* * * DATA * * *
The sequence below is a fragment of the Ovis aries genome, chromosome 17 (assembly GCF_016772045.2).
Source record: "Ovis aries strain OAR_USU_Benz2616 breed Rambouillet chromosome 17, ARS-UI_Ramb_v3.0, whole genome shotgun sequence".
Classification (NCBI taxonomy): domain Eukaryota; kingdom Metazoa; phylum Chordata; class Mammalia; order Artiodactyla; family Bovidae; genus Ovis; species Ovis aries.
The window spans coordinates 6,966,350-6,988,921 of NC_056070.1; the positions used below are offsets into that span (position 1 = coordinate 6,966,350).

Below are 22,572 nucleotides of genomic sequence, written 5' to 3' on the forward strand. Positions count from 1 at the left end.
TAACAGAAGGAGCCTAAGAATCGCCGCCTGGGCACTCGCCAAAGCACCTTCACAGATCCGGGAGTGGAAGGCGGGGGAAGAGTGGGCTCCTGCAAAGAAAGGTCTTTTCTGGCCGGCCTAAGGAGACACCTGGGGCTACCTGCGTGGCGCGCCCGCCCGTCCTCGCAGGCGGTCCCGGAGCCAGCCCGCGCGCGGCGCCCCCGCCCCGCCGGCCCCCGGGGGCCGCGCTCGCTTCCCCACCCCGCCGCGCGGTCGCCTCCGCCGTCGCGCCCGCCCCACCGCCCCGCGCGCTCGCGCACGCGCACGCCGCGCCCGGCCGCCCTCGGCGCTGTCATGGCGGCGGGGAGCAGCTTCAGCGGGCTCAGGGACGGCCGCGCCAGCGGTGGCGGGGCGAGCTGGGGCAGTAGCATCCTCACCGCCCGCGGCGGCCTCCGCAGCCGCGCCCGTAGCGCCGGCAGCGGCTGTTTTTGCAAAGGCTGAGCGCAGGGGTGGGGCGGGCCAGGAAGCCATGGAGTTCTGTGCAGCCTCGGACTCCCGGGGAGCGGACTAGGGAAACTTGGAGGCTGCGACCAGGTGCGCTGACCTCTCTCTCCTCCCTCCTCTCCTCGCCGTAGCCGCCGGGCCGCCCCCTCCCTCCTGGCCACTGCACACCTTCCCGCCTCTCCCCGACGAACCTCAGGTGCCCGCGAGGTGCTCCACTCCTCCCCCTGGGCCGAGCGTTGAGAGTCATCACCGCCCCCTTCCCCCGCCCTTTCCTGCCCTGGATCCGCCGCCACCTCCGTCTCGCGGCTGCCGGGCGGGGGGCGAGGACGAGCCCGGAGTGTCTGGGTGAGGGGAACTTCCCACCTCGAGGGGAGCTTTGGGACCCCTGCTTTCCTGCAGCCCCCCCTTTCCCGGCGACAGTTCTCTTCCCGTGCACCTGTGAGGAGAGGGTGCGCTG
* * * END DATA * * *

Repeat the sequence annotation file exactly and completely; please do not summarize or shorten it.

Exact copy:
The sequence below is a fragment of the Ovis aries genome, chromosome 17 (assembly GCF_016772045.2).
Source record: "Ovis aries strain OAR_USU_Benz2616 breed Rambouillet chromosome 17, ARS-UI_Ramb_v3.0, whole genome shotgun sequence".
Classification (NCBI taxonomy): domain Eukaryota; kingdom Metazoa; phylum Chordata; class Mammalia; order Artiodactyla; family Bovidae; genus Ovis; species Ovis aries.
The window spans coordinates 6,966,350-6,988,921 of NC_056070.1; the positions used below are offsets into that span (position 1 = coordinate 6,966,350).

Below are 22,572 nucleotides of genomic sequence, written 5' to 3' on the forward strand. Positions count from 1 at the left end.
TAACAGAAGGAGCCTAAGAATCGCCGCCTGGGCACTCGCCAAAGCACCTTCACAGATCCGGGAGTGGAAGGCGGGGGAAGAGTGGGCTCCTGCAAAGAAAGGTCTTTTCTGGCCGGCCTAAGGAGACACCTGGGGCTACCTGCGTGGCGCGCCCGCCCGTCCTCGCAGGCGGTCCCGGAGCCAGCCCGCGCGCGGCGCCCCCGCCCCGCCGGCCCCCGGGGGCCGCGCTCGCTTCCCCACCCCGCCGCGCGGTCGCCTCCGCCGTCGCGCCCGCCCCACCGCCCCGCGCGCTCGCGCACGCGCACGCCGCGCCCGGCCGCCCTCGGCGCTGTCATGGCGGCGGGGAGCAGCTTCAGCGGGCTCAGGGACGGCCGCGCCAGCGGTGGCGGGGCGAGCTGGGGCAGTAGCATCCTCACCGCCCGCGGCGGCCTCCGCAGCCGCGCCCGTAGCGCCGGCAGCGGCTGTTTTTGCAAAGGCTGAGCGCAGGGGTGGGGCGGGCCAGGAAGCCATGGAGTTCTGTGCAGCCTCGGACTCCCGGGGAGCGGACTAGGGAAACTTGGAGGCTGCGACCAGGTGCGCTGACCTCTCTCTCCTCCCTCCTCTCCTCGCCGTAGCCGCCGGGCCGCCCCCTCCCTCCTGGCCACTGCACACCTTCCCGCCTCTCCCCGACGAACCTCAGGTGCCCGCGAGGTGCTCCACTCCTCCCCCTGGGCCGAGCGTTGAGAGTCATCACCGCCCCCTTCCCCCGCCCTTTCCTGCCCTGGATCCGCCGCCACCTCCGTCTCGCGGCTGCCGGGCGGGGGGCGAGGACGAGCCCGGAGTGTCTGGGTGAGGGGAACTTCCCACCTCGAGGGGAGCTTTGGGACCCCTGCTTTCCTGCAGCCCCCCCTTTCCCGGCGACAGTTCTCTTCCCGTGCACCTGTGAGGAGAGGGTGCGCTG